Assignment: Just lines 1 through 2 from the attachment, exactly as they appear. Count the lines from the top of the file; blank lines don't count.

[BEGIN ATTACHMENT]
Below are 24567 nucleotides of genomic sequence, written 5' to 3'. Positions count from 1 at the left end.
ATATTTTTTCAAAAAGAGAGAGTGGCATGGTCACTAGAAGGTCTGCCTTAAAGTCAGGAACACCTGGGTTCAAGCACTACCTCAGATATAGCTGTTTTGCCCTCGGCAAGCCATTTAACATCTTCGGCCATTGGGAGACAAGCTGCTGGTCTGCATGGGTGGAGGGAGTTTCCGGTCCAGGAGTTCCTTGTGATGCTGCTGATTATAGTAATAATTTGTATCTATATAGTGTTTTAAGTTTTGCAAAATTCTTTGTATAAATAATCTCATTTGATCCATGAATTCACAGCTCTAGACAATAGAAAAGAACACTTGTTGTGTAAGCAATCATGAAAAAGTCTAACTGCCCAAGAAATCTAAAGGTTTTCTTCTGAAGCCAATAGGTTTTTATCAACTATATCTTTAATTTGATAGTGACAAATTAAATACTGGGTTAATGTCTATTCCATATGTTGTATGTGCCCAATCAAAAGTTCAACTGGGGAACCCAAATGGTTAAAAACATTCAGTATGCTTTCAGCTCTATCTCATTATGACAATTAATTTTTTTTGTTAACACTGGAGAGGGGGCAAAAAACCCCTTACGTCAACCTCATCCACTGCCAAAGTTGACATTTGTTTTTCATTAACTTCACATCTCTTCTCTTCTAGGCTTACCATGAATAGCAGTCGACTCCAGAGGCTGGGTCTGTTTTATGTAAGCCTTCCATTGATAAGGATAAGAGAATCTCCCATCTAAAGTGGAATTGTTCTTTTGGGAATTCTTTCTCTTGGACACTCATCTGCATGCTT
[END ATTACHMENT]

Below are 24567 nucleotides of genomic sequence, written 5' to 3'. Positions count from 1 at the left end.
ATATTTTTTCAAAAAGAGAGAGTGGCATGGTCACTAGAAGGTCTGCCTTAAAGTCAGGAACACCTGGGTTCAAGCACTACCTCAGATATAGCTGTTTTGCCCTCGGCAAGCCATTTAACATCTTCGGCCATTGGGAGACAAGCTGCTGGTCTGCATGGGTGGAGGGAGTTTCCGGTCCAGGAGTTCCTTGTGATGCTGCTGATTATAGTAATAATTTGTATCTATATAGTGTTTTAAGTTTTGCAAAATTCTTTGTATAAATAATCTCATTTGATCCATGAATTCACAGCTCTAGACAATAGAAAAGAACACTTGTTGTGTAAGCAATCATGAAAAAGTCTAACTGCCCAAGAAATCTAAAGGTTTTCTTCTGAAGCCAATAGGTTTTTATCAACTATATCTTTAATTTGATAGTGACAAATTAAATACTGGGTTAATGTCTATTCCATATGTTGTATGTGCCCAATCAAAAGTTCAACTGGGGAACCCAAATGGTTAAAAACATTCAGTATGCTTTCAGCTCTATCTCATTATGACAATTAATTTTTTTTGTTAACACTGGAGAGGGGGCAAAAAACCCCTTACGTCAACCTCATCCACTGCCAAAGTTGACATTTGTTTTTCATTAACTTCACATCTCTTCTCTTCTAGGCTTACCATGAATAGCAGTCGACTCCAGAGGCTGGGTCTGTTTTATGTAAGCCTTCCATTGATAAGGATAAGAGAATCTCCCATCTAAAGTGGAATTGTTCTTTTGGGAATTCTTTCTCTTGGACACTCATCTGCATGCTT